Monday, 25 Oct, 2021

Open forum

Joint op-ed

Economic impact of gender based violence

18 |
Update: 2017-03-06 08:37:46
Economic impact of gender based violence Economic impact of gender based violence

No country can afford gender-based violence (GBV). In Bangladesh, the costs of GBV are estimated at 2.1 percent of the country’s GDP.

Each day, violence stops a girl from going to school and prevents a woman from taking a job, compromising their future and the economic and social development of their communities. Survivors are left to deal with physical injuries and emotional scars, while social and legal services struggle to respond. Can Bangladesh continue its much-heralded progress toward middle-income status if its economy is robbed of the invaluable resource of half its population?

Achieving gender equality is a top priority for Prime Minister Sheikh Hasina. Bangladesh has made remarkable progress in improving the lives of women and girls. Primary and secondary schools enroll as many girls as boys. Maternal and infant mortality have declined dramatically, and women form the backbone of the country’s economic development. The readymade garment (RMG) industry, Bangladesh’s largest export sector, employs four million Bangladeshis, the majority of whom are women. The percentage of females in the sector is waning, however, and as this industry undertakes structural transformations, the role and place of women in the Bangladesh economy must become a priority for policies and programs. The creation and expansion of microfinance that prioritizes women entrepreneurs has increased female participation in economic activtities and is among Bangladesh’s most significant contributions to increased global prosperity.

Gender-based violence undermines this progress. More than 80 percent of currently-married Bangladeshi women are abused at least once during their lifetime, either by suffering physical, sexual, emotional or financial abuse, or controlling behavior. Approximately two-thirds of married women report having experienced violence by a spouse within the past year. Bangladesh’s high rate of child, early, and forced marriage puts millions of girls at increased risk for physical and sexual violence. Few victims report these incidents because they do not know their rights under Bangladeshi law or fear reprisal, stigma, or an unhelpful response from law enforcement. Fear of violence in the workplace or the street restricts women’s mobility and limits their opportunities to earn an income. Working women who experience violence at home lose income due to days off and may face costs to access services. Eliminating GBV promotes Bangladesh’s economic progress.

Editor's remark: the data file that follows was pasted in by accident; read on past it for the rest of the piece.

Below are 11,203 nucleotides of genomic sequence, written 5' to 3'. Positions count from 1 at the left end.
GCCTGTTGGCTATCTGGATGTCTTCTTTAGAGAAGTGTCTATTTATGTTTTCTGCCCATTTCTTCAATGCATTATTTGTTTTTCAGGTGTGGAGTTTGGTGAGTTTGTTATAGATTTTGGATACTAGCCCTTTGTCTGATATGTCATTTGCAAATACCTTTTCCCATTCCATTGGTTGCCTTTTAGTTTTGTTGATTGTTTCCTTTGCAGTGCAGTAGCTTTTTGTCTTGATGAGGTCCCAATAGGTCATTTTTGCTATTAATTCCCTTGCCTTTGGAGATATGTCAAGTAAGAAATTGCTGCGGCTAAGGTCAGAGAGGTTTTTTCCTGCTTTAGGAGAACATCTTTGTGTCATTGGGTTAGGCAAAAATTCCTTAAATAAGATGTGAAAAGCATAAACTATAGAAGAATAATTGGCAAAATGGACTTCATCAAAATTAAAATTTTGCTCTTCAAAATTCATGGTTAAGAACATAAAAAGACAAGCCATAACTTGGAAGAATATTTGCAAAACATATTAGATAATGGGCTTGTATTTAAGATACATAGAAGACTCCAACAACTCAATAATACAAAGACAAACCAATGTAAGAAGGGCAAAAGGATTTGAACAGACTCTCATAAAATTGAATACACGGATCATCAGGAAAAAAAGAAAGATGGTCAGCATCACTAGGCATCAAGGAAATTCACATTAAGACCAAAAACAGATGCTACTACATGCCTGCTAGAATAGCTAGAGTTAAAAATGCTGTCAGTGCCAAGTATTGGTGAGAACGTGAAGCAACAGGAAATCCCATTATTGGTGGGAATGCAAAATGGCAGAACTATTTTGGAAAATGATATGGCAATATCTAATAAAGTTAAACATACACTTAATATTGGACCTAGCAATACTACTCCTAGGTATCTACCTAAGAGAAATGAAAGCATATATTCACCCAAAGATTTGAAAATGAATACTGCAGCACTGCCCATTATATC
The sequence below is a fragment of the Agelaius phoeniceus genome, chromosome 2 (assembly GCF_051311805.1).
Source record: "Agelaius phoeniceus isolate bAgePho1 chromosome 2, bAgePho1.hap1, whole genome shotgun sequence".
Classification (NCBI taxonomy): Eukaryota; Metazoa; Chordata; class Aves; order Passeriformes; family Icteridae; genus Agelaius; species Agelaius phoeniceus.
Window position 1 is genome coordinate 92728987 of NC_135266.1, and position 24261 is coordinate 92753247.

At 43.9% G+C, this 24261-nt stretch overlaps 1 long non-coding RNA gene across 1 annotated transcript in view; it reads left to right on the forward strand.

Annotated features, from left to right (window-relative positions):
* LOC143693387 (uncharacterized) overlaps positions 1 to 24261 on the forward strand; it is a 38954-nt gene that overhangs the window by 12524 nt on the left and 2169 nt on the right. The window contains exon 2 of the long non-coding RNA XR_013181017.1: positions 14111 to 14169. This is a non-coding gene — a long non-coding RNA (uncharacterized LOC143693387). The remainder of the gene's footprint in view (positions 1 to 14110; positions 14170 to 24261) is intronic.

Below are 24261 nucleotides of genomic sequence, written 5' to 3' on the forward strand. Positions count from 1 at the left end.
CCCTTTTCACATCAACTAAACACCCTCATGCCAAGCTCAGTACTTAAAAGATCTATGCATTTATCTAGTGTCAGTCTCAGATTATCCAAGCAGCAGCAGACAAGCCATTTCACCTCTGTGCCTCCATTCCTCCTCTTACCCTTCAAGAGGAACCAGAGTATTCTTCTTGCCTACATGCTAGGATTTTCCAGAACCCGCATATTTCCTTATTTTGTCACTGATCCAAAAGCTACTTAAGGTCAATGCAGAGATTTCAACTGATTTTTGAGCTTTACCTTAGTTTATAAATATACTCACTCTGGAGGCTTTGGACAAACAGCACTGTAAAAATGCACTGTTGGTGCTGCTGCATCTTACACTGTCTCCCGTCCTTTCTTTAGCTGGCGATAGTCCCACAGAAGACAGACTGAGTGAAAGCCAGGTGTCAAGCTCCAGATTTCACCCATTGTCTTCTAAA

Ending GBV is a simple matter of right and wrong; ensuring girls and women can live without fear of violence is a fundamental step in the pursuit of non-violence, not only for girls and women, but for boys and men as well. Stopping the cycle of violence requires raising awareness and engagement at all levels of society. Change can start with local initiatives.

One example is the SHOKHI project – financed by the Netherlands Embassy and implemented by a consortium of Bangladesh Legal Aid and Services Trust (BLAST), Bangladesh Women’s Health Coalition, Marie Stopes Bangladesh, and WE CAN Bangladesh – that trains women living in 15 Dhaka slums on ways to earn money for their families, linking them to potential employers through job fairs and referrals. Australia and the United Kingdom are supporting the World Food Program to develop livelihoods for vulnerable women in Cox’s Bazar district, where women’s self-help groups are starting bank accounts with savings contributed by each participant and individual women can buy start-up assets and receive entrepreneurial training.

Changing the mindset and putting in place the economic fundamentals and necessary institutions to accelerate growth and reduce poverty, leaving no one behind, will be a key part of the formula to achieve middle income status. Improving the social status and rights of women and girls is a crucial part of this transformation. Each of us can take simple steps to accelerate this transformation by refusing to tolerate or excuse GBV and by offering help to those experiencing abuse. We, the Ambassadors for Change representing the governments of Australia, Brazil, Canada, Malaysia, the Netherlands, Norway, Sri Lanka, Sweden, the United Kingdom and the United States, as well as UN Women, the United Nations Population Fund, the United States Agency for International Development and the World Food Program, call upon each of you to stand with us, our Bangladeshi sisters and male allies to end gender-based violence once and for all!

Joint op-ed of “Ambassadors for Change” by

H.E. Julia Niblett, High Commissioner of Australia to Bangladesh
H.E. Wanja Campos da Nobrega, Ambassador of Brazil to Bangladesh
H.E. Hajah Masurai Binti Haji Masri, High Commissioner of Brunei Darussalam to Bangladesh
H.E. Benoît-Pierre Laramée, High Commissioner of Canada to Bangladesh
H.E. Sophie Aubert, Ambassador of France to Bangladesh
H.E. Nur Ashikin Mohd Taib, High Commissioner of Malaysia to Bangladesh
H.E. Leoni Margaretha Cuelenaere, Ambassador of the Kingdom of the Netherlands to Bangladesh
H.E. Sidsel Bleken, Ambassador of Norway to Bangladesh
H.E. Yasoja Gunasekera, High Commissioner of Sri Lanka to Bangladesh
H.E. Johan Frisell, Ambassador of Sweden to Bangladesh
H.E. Alison Mary Blake, High Commissioner of the United Kingdom to Bangladesh
H.E. Marcia Bernicat, Ambassador of the United States to Bangladesh
Ms. Janina Jaruzelski, USAID Bangladesh Mission Director
Ms. Christine Hunter, Country Representative, UN Women
Mr. Iori Kato, Acting Country Representative, United Nations Population Fund (UNFPA)
Ms. Christa Räder, Country Director, World Food Program (WFP)

BDST: 1932 HRS, MAR 06, 2017
SMS

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